James Hubert Price was born in Organ Cave in Greenbrier County, West Virginia, on eptember 7, 1878. He grew up in Staunton, Virginia, and graduated from the Washington and Lee Law School in 1909. He moved to Richmond to practice law in 1910. His political career began in 1916 when he on the first of seven consecutive terms representing Richmond in the House of elegates. Two years later, he married Lillian Martin. The marriage produced two hildren. Price’s growing family coincided with a blossoming social and olitical life. Long active in fraternal organizations, Price served as Grand aster of the Grand Lodge of Virginia Masons from 1922 to 1924, and as Imperial ecorder for the Ancient Arabic Order of Nobles of the Mystic Shrine for North merica (more commonly known today as the Shriners of North America) from 1927 ntil his death. These positions provided him with a wealth of social and olitical contacts. In 1929, Price was elected lieutenant governor of irginia.
Price’s differences with Byrd, the former overnor, became apparent as the Great Depression hit the nation in 1930. After overnor, a Byrd ally, failed to take decisive action, Price called nsuccessfully for a special legislative session to “provide [a] limited work elief program to reduce unemployment in rural areas” through highway onstruction. This idea ran counter to Byrd’s conservative pay-as-you-go hilosophy of highway construction. Lacking Byrd’s support for governor, Price gain ran for lieutenant governor and was reelected in 1933.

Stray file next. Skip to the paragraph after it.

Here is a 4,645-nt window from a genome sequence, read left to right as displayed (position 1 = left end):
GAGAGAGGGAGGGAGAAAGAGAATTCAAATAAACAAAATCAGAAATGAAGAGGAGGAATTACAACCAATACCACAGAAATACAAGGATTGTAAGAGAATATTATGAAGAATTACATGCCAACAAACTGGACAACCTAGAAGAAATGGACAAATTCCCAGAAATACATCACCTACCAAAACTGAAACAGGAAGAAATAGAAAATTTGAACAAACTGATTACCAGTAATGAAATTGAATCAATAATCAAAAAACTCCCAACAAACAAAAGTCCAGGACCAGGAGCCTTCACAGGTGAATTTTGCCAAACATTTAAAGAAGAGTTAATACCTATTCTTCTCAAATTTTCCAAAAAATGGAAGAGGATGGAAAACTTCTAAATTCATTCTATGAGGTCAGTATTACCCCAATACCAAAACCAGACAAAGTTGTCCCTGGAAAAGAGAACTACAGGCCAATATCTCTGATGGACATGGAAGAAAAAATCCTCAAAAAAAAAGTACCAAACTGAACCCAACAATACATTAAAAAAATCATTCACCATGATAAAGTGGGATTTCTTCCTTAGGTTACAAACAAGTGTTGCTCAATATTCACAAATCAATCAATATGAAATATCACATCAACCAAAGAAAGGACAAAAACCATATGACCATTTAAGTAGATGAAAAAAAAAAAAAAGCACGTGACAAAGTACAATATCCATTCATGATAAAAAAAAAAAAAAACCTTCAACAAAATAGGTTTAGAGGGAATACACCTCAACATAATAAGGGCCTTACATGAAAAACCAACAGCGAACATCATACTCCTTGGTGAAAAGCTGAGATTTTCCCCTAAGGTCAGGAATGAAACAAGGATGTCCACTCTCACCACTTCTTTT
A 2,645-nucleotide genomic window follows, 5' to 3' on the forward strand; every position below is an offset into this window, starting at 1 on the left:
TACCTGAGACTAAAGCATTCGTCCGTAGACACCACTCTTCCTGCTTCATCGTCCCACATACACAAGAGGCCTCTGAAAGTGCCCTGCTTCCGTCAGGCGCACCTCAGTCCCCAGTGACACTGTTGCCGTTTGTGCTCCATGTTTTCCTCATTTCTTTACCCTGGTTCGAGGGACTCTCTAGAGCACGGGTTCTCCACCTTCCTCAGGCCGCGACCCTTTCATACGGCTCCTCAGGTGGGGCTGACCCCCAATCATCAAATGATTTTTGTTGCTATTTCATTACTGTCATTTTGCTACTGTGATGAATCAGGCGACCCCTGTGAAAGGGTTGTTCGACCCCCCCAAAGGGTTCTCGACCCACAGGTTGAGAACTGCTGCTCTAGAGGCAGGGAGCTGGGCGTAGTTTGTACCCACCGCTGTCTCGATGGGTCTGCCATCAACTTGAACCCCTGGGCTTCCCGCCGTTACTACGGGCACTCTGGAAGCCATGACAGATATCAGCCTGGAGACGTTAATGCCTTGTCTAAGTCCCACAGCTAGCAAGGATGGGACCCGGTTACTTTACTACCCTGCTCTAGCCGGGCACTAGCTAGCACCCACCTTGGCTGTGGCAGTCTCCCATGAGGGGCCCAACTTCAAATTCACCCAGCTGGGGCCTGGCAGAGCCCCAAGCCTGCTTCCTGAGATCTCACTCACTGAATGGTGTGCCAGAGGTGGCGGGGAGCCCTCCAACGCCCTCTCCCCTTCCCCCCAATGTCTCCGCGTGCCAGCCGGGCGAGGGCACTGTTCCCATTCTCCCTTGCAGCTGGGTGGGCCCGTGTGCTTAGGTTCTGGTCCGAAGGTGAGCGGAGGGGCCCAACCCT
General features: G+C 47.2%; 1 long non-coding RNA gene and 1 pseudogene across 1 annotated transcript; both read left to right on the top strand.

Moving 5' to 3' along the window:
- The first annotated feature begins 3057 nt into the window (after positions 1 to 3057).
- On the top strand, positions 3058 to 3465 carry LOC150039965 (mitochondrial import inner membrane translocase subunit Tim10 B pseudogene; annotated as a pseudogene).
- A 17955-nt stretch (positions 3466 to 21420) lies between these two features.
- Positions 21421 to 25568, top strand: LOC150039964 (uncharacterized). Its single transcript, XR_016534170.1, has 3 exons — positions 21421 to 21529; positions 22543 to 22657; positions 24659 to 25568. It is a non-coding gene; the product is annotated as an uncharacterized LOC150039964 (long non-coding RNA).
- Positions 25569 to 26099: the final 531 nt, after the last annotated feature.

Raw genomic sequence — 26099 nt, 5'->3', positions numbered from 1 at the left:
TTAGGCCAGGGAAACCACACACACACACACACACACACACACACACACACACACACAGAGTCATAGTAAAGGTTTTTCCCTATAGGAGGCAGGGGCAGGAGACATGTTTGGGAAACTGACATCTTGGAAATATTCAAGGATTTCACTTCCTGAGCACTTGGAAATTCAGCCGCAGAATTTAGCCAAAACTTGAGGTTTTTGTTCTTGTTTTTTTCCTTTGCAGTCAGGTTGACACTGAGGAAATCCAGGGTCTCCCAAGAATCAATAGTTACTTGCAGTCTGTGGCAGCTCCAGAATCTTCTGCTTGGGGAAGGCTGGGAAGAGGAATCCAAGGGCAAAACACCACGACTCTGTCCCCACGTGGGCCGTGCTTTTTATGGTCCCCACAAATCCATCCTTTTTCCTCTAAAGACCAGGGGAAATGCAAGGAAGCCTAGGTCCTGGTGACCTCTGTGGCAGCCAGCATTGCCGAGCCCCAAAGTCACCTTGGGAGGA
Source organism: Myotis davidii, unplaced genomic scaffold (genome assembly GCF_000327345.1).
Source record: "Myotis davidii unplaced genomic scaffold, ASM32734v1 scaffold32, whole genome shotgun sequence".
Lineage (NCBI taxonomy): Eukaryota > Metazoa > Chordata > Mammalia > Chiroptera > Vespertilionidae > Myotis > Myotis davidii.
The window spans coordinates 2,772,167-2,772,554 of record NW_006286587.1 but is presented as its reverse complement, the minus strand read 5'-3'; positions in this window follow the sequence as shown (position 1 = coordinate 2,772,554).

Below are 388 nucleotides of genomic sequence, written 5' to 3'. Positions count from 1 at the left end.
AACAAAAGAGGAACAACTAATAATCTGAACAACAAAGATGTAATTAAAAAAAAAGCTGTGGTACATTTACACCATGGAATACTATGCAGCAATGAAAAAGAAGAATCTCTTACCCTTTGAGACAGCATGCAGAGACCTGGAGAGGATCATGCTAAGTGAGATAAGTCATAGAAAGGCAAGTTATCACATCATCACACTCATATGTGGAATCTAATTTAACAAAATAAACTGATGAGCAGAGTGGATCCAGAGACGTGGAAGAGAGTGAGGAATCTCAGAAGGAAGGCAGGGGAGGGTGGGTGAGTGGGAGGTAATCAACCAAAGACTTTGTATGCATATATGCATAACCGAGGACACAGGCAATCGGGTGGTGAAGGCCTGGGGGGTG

In July 1935, Price upended the normal selection process and announced his andidacy for the Democratic gubernatorial nomination two years ahead of the rimary. The Byrd Organization searched but failed to find as attractive an lternative. Price eventually gained the endorsement of a majority of rganization supporters in December 1936. He won the general election easily in ovember 1937. Price achieved the bulk of his legislative success in his first ession with the General Assembly in 1938. Most notably, the governor enabled lderly Virginians to receive Social Security benefits through the passage of he Old Age Assistance Plan. Other accomplishments included the establishment of forty-eight-hour work week for women, an increase in teachers’ salaries, and a aw that made Virginia localities eligible for federal funds for slum learance.
Price broke with the Byrd Organization hen he fired top Byrd lieutenant Everett R. Combs as comptroller and chairman of the Compensation oard. This breach was furthered by rumors that Price had been given veto power y President Franklin Delano Roosevelt over federal appointments in Virginia. his rumor gained traction when Price became involved in an attempt to appoint a udge to the federal bench to whom both of Virginia’s U.S. senators were pposed. These controversies set the stage for the 1940 session in which the yrd-dominated legislature stonewalled Price’s plan to reorganize the state’s overnment. Price thus spent the last two years of his term readying Virginia or World War II.
Price’s term as governor ended in 1942. He continued his work with the Shriners ntil his death on November 22, 1943 after suffering a brain hemorrhage.